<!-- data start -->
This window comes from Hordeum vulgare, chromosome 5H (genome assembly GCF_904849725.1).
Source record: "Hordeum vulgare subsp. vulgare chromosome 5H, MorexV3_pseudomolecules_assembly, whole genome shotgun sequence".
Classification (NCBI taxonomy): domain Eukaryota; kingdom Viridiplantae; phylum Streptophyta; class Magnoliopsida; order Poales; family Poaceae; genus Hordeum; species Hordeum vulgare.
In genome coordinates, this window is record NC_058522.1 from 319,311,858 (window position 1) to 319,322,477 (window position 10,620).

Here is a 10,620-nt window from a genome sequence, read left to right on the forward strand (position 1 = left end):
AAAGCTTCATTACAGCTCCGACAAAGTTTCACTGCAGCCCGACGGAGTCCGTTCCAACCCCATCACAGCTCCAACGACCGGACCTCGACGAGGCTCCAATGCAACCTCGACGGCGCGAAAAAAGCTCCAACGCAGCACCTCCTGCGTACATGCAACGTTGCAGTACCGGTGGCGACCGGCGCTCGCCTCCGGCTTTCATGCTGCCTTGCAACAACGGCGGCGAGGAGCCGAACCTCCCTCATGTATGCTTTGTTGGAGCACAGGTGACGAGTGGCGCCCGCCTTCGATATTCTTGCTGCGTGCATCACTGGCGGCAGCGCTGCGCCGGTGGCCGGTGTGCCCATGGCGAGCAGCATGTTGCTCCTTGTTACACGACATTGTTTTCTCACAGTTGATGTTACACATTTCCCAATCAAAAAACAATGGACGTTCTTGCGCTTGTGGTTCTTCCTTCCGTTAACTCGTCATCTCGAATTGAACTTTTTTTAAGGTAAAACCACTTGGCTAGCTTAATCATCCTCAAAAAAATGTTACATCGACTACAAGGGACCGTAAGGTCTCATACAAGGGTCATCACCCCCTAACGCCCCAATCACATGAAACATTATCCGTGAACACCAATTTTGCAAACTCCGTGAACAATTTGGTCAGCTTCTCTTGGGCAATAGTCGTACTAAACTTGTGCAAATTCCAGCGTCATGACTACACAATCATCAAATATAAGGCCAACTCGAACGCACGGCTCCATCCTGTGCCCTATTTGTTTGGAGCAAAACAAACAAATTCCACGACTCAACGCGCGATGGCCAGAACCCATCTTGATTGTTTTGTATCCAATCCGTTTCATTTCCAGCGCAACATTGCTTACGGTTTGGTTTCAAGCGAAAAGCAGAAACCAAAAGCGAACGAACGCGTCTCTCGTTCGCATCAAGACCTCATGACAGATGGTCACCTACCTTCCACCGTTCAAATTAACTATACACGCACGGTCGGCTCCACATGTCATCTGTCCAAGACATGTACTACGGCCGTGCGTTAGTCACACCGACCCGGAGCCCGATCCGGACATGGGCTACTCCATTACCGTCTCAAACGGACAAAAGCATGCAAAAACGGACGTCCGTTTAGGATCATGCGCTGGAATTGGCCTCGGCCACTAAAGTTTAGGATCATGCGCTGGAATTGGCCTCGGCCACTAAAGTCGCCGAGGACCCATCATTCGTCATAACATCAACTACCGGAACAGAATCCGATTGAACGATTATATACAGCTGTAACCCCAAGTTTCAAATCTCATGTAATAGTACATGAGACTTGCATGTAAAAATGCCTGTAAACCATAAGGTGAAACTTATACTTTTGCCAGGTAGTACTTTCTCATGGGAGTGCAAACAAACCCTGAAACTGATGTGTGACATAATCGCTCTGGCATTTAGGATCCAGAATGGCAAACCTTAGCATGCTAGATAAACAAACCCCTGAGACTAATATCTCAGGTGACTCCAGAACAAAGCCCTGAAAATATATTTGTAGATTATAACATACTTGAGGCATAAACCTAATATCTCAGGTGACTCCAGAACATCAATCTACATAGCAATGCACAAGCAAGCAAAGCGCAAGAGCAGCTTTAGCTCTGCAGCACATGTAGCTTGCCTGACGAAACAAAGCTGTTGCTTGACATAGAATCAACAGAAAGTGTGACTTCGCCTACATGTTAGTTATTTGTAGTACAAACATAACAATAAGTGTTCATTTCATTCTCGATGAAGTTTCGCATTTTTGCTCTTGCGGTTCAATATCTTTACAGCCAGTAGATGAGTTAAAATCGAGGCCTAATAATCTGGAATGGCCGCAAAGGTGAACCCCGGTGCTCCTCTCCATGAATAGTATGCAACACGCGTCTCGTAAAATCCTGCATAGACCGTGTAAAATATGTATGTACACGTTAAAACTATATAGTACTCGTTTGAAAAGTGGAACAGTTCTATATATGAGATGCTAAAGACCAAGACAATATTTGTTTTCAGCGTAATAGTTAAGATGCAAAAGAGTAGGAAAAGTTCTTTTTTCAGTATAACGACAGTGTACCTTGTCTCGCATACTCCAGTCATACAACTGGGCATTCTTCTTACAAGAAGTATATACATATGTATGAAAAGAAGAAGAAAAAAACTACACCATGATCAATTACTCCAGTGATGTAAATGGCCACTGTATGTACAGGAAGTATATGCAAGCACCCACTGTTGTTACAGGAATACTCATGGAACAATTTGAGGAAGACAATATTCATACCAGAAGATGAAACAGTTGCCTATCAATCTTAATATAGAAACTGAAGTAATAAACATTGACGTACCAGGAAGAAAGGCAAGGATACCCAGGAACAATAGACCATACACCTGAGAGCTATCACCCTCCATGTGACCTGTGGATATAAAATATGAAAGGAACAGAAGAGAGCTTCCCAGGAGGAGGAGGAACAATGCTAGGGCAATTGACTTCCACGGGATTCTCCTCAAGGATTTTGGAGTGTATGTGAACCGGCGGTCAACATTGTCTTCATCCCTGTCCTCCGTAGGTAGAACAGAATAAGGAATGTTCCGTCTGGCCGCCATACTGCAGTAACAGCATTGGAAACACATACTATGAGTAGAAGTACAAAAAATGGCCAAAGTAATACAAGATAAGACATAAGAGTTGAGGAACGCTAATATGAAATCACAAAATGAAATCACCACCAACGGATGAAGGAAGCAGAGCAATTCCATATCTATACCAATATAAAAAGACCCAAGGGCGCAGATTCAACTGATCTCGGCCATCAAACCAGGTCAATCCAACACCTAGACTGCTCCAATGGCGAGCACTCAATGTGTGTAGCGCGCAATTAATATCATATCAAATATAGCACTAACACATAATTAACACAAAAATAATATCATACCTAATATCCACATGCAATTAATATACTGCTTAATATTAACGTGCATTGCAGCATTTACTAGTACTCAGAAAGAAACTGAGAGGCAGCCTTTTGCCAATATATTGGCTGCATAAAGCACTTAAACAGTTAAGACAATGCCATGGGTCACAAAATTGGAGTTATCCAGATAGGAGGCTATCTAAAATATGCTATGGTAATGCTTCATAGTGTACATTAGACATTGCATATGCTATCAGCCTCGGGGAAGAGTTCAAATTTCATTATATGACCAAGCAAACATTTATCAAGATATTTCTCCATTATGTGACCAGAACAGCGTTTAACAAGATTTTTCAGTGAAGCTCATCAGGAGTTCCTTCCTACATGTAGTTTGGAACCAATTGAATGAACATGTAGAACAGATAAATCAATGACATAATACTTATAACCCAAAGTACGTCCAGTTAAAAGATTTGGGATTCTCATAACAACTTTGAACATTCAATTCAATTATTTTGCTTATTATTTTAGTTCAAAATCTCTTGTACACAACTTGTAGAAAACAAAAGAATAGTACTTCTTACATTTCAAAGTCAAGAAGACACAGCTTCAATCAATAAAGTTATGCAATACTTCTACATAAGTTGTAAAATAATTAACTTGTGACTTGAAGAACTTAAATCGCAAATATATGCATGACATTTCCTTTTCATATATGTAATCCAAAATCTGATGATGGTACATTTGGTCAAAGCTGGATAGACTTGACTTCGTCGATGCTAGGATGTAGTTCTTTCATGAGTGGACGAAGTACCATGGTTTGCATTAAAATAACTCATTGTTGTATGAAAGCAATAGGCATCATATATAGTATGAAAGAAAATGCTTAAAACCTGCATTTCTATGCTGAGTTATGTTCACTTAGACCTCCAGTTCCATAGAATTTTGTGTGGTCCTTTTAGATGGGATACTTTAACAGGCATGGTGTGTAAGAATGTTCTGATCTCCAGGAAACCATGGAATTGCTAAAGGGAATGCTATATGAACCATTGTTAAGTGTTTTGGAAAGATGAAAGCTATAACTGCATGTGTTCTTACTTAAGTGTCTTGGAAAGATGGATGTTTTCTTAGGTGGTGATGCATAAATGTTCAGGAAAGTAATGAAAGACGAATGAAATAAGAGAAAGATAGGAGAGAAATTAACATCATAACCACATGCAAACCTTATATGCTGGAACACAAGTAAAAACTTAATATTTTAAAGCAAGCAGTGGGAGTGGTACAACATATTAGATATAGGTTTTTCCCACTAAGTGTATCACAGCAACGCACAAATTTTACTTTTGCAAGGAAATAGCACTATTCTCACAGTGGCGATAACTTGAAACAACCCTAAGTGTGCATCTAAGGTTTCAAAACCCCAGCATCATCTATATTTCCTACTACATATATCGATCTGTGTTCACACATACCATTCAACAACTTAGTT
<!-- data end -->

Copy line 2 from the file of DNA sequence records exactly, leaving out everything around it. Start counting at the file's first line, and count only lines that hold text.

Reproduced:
Source record: "Hordeum vulgare subsp. vulgare chromosome 5H, MorexV3_pseudomolecules_assembly, whole genome shotgun sequence".